Typically, when a parent files for governmental assistance, he or she has the option of including a child. This means a parent can file for individual assistance or family assistance. However, the state would prefer that the child receives child support, if possible, instead of public assistance. Therefore, when a single mother who is not receiving child support requests public assistance on behalf of her child, the state will usually initiate a child support case, whether the mother wants a case filed or not.
Therefore, it is important for single mothers to consider the ramifications of requesting public assistance. Let's explore the connection between filing for public assistance and child support, as well as some alternatives:
Governmental Agency Files for Child Support
If public assistance is requested on behalf of a child, the governmental agency will file for child support on behalf of the parent. If the support obligor is the father, the agency can only file if the father of the child is known. The agency will generally look to the name on a child's birth certificate. If a presumed father wants to contest paternity, he will have an opportunity to obtain a paternity test. The governmental agency can file for child support against a parent by:
- Requesting a parent to sign over his/her right to sue for child support to the governmental agency
- If a governmental agency is successful in the child support suit, then a parent may receive a small amount of the child support proceeds, while the majority of the support will be delivered to the government agency as reimbursement for support made to the child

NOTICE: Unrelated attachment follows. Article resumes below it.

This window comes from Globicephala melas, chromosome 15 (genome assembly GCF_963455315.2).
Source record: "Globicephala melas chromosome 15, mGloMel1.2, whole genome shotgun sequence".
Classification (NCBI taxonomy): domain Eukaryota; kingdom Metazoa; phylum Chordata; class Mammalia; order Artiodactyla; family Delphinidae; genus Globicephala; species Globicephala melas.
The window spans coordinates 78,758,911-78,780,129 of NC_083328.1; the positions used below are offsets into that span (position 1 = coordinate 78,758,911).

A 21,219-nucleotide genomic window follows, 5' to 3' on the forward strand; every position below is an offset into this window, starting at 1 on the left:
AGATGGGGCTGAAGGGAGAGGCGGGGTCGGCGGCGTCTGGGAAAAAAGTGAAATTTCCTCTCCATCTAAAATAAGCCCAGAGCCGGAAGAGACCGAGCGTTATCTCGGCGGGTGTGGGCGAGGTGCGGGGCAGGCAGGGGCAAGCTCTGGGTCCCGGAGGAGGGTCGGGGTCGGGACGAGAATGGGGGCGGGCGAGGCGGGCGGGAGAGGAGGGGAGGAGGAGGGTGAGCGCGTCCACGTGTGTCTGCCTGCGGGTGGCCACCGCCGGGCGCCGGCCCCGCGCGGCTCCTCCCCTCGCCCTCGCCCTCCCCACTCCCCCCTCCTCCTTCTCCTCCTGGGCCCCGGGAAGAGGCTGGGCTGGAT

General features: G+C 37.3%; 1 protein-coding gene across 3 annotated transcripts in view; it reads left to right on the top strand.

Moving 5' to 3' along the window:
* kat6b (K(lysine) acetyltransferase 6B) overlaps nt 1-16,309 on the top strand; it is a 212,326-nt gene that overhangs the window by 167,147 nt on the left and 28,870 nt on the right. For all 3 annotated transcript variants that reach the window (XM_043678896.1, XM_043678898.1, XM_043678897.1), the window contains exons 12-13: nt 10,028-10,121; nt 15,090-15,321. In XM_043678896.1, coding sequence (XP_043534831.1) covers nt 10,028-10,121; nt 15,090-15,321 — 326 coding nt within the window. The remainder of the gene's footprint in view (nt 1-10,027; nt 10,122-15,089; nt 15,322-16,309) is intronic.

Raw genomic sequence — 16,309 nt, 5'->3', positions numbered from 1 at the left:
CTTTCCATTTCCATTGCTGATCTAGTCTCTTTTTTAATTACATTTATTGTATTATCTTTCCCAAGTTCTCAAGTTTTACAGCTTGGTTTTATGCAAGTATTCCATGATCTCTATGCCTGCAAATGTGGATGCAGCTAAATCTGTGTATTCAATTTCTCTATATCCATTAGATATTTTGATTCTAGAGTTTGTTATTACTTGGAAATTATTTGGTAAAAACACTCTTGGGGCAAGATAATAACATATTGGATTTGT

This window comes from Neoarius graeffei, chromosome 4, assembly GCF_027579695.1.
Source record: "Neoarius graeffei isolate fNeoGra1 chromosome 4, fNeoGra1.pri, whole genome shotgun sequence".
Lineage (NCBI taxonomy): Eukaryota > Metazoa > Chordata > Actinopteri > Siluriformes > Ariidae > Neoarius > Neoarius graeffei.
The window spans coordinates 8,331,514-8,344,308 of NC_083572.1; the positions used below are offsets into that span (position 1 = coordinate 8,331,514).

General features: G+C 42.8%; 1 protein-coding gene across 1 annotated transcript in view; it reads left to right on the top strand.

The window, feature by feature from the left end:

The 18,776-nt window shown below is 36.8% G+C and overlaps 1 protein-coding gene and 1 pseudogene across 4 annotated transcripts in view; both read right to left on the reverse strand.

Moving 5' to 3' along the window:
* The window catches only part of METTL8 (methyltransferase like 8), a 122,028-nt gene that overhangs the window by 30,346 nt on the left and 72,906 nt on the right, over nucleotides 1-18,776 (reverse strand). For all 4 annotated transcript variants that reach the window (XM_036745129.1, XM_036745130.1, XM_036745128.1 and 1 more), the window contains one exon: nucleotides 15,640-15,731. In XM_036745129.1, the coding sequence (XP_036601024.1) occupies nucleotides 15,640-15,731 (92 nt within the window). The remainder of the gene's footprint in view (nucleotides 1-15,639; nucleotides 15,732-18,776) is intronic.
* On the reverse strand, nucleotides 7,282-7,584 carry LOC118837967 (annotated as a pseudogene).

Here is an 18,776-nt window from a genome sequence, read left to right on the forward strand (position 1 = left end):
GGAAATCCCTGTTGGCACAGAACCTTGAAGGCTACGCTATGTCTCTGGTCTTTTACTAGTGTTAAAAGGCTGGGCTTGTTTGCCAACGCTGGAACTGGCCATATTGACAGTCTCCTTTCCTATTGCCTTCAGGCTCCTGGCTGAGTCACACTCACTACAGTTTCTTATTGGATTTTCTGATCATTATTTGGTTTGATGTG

File for Child Support on Your Own
If a governmental agency imposes a child support order on a parent, it's highly likely that a parent will not receive the proceeds of the child support funds. However, a parent can file for child support on his/her own instead of having the government agency doing it.
The process is as follows:
- File for child support in your state's family court
- Inform your caseworker at the public assistance office that you've filed for child support
- Note: the governmental agency may still look to collect child support funds to reimburse the agency for public medical expenses, as well as support paid to the custodial parent
Child Support or Public Assistance
Some parents may wonder whether they will receive more money by filing for child support or by filing for public assistance. Parents who are trying to determine the best approach should be mindful of the following:
- Public assistance may reduce or cancel your case if the child support funds are enough to support the child
- A parent may decide to stop a child's public assistance case himself if they determine that the child support funds are sufficient
- A parent can continue to receive public assistance, without the child on the case
- Without public assistance funds, a parent may still receive other assistance for a child such as medical benefits and food stamps
If a parent's public assistance case is canceled or the parent cancels the case him/herself, the parent will begin to receive child support payments directly, instead of the payments being diverted to the government agency.
Understanding the nuances of child support and public assistance may be difficult for some parents. For more information about child support, parents should visit the child support guidelines of their respective state or speak with a qualified attorney.